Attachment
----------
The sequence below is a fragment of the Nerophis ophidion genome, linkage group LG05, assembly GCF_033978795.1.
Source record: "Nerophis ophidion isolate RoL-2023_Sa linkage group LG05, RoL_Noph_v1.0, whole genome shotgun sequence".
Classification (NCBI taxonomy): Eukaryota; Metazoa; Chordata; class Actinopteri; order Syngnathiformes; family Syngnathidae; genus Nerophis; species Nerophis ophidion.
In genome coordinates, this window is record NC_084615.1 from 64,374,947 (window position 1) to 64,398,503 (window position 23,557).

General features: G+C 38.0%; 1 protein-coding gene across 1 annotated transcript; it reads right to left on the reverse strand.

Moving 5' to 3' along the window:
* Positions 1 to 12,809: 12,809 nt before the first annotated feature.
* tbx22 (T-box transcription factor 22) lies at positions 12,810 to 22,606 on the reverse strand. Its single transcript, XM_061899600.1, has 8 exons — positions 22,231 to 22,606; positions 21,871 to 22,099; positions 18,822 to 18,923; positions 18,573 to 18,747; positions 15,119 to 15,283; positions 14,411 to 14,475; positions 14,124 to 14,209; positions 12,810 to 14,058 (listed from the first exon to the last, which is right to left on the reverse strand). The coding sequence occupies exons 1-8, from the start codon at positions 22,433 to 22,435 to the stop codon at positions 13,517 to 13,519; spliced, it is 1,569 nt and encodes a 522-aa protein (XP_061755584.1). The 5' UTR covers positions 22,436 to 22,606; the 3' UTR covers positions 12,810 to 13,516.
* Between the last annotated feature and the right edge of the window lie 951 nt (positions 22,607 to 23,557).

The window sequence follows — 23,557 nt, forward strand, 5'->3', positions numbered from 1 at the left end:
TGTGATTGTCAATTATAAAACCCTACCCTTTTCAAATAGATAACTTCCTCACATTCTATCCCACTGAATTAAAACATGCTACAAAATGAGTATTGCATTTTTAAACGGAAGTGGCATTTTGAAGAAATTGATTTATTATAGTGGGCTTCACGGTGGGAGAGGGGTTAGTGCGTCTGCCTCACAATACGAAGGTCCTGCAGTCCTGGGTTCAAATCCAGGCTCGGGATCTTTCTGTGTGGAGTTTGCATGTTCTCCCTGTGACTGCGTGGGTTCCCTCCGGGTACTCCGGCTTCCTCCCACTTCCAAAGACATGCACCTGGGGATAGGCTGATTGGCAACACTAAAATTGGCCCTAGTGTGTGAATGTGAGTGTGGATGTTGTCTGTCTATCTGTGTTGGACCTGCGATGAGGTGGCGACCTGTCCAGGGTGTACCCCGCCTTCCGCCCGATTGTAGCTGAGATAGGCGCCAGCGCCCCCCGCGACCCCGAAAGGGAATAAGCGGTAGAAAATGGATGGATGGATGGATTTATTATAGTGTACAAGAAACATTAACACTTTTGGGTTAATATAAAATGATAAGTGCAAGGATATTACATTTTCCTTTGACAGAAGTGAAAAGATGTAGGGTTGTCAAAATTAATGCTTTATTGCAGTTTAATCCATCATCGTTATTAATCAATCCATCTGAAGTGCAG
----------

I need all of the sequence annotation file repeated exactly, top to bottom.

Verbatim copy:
The sequence below is a fragment of the Nerophis ophidion genome, linkage group LG05, assembly GCF_033978795.1.
Source record: "Nerophis ophidion isolate RoL-2023_Sa linkage group LG05, RoL_Noph_v1.0, whole genome shotgun sequence".
Classification (NCBI taxonomy): Eukaryota; Metazoa; Chordata; class Actinopteri; order Syngnathiformes; family Syngnathidae; genus Nerophis; species Nerophis ophidion.
In genome coordinates, this window is record NC_084615.1 from 64,374,947 (window position 1) to 64,398,503 (window position 23,557).

General features: G+C 38.0%; 1 protein-coding gene across 1 annotated transcript; it reads right to left on the reverse strand.

Moving 5' to 3' along the window:
* Positions 1 to 12,809: 12,809 nt before the first annotated feature.
* tbx22 (T-box transcription factor 22) lies at positions 12,810 to 22,606 on the reverse strand. Its single transcript, XM_061899600.1, has 8 exons — positions 22,231 to 22,606; positions 21,871 to 22,099; positions 18,822 to 18,923; positions 18,573 to 18,747; positions 15,119 to 15,283; positions 14,411 to 14,475; positions 14,124 to 14,209; positions 12,810 to 14,058 (listed from the first exon to the last, which is right to left on the reverse strand). The coding sequence occupies exons 1-8, from the start codon at positions 22,433 to 22,435 to the stop codon at positions 13,517 to 13,519; spliced, it is 1,569 nt and encodes a 522-aa protein (XP_061755584.1). The 5' UTR covers positions 22,436 to 22,606; the 3' UTR covers positions 12,810 to 13,516.
* Between the last annotated feature and the right edge of the window lie 951 nt (positions 22,607 to 23,557).

The window sequence follows — 23,557 nt, forward strand, 5'->3', positions numbered from 1 at the left end:
TGTGATTGTCAATTATAAAACCCTACCCTTTTCAAATAGATAACTTCCTCACATTCTATCCCACTGAATTAAAACATGCTACAAAATGAGTATTGCATTTTTAAACGGAAGTGGCATTTTGAAGAAATTGATTTATTATAGTGGGCTTCACGGTGGGAGAGGGGTTAGTGCGTCTGCCTCACAATACGAAGGTCCTGCAGTCCTGGGTTCAAATCCAGGCTCGGGATCTTTCTGTGTGGAGTTTGCATGTTCTCCCTGTGACTGCGTGGGTTCCCTCCGGGTACTCCGGCTTCCTCCCACTTCCAAAGACATGCACCTGGGGATAGGCTGATTGGCAACACTAAAATTGGCCCTAGTGTGTGAATGTGAGTGTGGATGTTGTCTGTCTATCTGTGTTGGACCTGCGATGAGGTGGCGACCTGTCCAGGGTGTACCCCGCCTTCCGCCCGATTGTAGCTGAGATAGGCGCCAGCGCCCCCCGCGACCCCGAAAGGGAATAAGCGGTAGAAAATGGATGGATGGATGGATTTATTATAGTGTACAAGAAACATTAACACTTTTGGGTTAATATAAAATGATAAGTGCAAGGATATTACATTTTCCTTTGACAGAAGTGAAAAGATGTAGGGTTGTCAAAATTAATGCTTTATTGCAGTTTAATCCATCATCGTTATTAATCAATCCATCTGAAGTGCAG